Choosing Your Anchor Text like a Pro (Part 2)

Choosing Your Anchor Text like a Pro (Part 2)

As an SEO, you already know the importance that anchor text selection plays in the ranking game.  Choosing the right anchors is a constant balance between pushing up your keywords while simultaneously dodging Penguin penalties.

The first step in anchor text selection is finding your niche specific target anchor text distribution.  If you haven’t read my previous article I suggest you go back and review before proceeding forward.  Otherwise, get a pen and paper handy because I’m about to drop 6 anchor text selection tricks that will allow you to blow past your competition’s amateur SEO efforts.

6 Pro-level Anchor Text Selection Tricks

1. Never use the same target anchor text more than once

vary anchors

Whenever I make any SEO decision, I ask myself the question: “Does what I’m about to do look natural?”  Anchor text selection is no different.

Back in the earlier days of SEO when you could pretty much get away with anything, people that wanted to rank for “dog training” would simply send all their anchors as “dog training”.

Clearly this doesn’t work anymore but I still see it quite often.  Money sites will have a balanced anchor text distribution (50% brand and URL, 10% misc, etc), but all 20 of their target anchors will be the same (dog training, dog training, dog training, …)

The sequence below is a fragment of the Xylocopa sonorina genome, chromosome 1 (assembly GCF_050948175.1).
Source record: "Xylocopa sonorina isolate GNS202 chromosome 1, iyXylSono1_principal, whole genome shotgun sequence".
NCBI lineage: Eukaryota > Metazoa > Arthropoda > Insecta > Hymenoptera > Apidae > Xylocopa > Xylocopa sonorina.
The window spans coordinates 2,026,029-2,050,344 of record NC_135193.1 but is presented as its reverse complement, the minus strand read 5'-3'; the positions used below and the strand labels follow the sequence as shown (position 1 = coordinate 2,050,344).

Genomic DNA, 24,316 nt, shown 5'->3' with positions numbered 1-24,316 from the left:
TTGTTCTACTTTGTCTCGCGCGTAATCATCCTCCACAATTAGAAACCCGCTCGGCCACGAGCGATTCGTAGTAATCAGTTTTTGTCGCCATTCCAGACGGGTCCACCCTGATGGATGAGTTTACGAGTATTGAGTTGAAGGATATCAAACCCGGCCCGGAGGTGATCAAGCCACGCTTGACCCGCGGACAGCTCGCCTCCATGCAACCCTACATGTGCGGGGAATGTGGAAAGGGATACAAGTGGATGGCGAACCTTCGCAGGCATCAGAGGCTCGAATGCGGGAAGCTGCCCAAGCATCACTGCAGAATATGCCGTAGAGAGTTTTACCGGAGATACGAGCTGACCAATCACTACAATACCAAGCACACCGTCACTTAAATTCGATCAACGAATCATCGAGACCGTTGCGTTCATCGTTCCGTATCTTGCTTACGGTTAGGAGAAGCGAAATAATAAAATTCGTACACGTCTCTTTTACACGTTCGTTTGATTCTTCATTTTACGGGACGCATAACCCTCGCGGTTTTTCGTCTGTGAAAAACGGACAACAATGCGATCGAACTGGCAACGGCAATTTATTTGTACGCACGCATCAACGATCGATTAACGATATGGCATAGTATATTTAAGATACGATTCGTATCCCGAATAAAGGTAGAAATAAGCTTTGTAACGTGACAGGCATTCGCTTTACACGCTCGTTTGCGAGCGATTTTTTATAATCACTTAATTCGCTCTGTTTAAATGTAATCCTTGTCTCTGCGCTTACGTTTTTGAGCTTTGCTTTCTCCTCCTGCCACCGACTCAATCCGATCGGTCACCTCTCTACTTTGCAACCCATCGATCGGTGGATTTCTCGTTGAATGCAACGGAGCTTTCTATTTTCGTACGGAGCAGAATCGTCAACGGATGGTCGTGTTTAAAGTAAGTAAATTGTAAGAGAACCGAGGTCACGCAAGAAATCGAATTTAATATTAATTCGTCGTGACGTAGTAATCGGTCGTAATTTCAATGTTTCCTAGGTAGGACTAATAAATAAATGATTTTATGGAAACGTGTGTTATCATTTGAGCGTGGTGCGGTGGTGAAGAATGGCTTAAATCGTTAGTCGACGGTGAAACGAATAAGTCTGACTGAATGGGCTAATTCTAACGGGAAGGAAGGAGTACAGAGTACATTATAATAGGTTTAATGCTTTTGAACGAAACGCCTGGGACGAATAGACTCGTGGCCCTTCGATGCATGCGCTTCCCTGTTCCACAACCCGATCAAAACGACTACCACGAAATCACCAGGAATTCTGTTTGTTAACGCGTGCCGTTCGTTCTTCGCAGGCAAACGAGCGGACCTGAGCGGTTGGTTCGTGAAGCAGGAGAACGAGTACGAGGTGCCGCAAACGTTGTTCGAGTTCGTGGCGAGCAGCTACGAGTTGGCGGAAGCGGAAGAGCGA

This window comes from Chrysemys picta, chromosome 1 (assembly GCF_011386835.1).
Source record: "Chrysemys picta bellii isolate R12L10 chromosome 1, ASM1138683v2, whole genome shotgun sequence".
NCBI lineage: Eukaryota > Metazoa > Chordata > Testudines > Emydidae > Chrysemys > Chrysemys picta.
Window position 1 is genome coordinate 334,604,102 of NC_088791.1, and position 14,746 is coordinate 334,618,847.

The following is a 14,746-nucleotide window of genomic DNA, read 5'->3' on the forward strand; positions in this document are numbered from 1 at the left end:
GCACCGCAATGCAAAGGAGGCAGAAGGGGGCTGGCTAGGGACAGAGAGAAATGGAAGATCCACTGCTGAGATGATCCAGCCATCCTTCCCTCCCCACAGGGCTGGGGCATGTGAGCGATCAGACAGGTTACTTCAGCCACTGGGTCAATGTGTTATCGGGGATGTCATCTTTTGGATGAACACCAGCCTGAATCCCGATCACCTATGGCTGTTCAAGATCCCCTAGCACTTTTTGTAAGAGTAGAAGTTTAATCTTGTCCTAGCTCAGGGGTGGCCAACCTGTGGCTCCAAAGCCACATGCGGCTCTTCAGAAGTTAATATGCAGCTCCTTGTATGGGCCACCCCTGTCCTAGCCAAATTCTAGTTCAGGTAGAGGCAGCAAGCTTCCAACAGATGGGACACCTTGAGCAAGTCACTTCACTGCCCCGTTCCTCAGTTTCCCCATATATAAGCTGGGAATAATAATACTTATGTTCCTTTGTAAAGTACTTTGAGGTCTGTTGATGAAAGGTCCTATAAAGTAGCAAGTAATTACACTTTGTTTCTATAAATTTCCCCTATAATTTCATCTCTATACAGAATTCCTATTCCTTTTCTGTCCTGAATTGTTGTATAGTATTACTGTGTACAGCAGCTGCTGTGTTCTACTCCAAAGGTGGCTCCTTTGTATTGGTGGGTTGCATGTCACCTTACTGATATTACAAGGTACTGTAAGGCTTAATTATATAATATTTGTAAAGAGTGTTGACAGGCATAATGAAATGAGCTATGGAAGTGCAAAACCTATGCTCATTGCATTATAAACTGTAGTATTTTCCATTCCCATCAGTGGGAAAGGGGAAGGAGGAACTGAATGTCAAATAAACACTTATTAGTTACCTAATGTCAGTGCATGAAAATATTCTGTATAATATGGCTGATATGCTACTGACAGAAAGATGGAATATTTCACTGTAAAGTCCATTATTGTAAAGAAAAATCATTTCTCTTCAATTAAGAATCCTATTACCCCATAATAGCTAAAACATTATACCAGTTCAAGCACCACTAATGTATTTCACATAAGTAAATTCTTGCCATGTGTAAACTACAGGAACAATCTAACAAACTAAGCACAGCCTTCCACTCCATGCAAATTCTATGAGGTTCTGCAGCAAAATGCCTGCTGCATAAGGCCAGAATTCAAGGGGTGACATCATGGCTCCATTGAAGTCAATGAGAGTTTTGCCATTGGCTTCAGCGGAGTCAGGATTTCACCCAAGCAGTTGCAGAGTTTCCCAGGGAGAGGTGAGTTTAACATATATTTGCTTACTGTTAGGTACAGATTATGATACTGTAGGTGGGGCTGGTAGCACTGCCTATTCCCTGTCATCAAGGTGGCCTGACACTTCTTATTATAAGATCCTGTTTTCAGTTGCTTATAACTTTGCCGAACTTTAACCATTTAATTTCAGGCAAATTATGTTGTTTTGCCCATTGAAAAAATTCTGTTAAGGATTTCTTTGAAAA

What are the odds of this happening naturally?  The probability of 20 independent websites all linking to another website using the exact same anchor text is pretty slim.  If you have 500 backlinks it might move into the realm of “remotely possible”.

Instead, never use the same target anchor more than once and mix up your keywords by throwing in filler words.  Not only does it look more natural, but it actually gets a better result with fewer links.

2. When stuck, break up your keyword phrase

I got this one from Greg Morrison, whom I consider to be one of the best in the business when it comes to optimization.

Let’s say your keyword is “plumber new york”.  If you’re stuck in the rankings and simply aren’t getting any movement no matter how many links you throw at it, try sending just the word “plumber” or just the word “New York”.

I’m not exactly sure why, but it works.  Likely because it just looks more natural.  It’s completely possible that a New York newspaper writes an article about home maintenance companies in the area.  They wouldn’t be making anchors like “New York plumber” because it’s already implied, being that they’re a New York newspaper.

I can’t count how many times this technique has gotten me out of a rut. Give it a shot.

3. Optimize in relation to your URL

Over-optimization isn’t just a function of your niche-specific target anchor text distribution.  It also depends on the URL that you’re linking to.  If your URL has your keywords already in it, you’ll have less room to send in anchor with those same keywords.

url anchor

In example URL #1 above, the word plumber isn’t used at all, so you have the highest degree of freedom when it comes to sending anchors with the word “plumber”.  URL #3 uses a variation of “plumber” twice, which really limits you in how many target anchors you can send to this URL.  I would be extremely careful about over-optimization if you’re in the same boat as URL #3.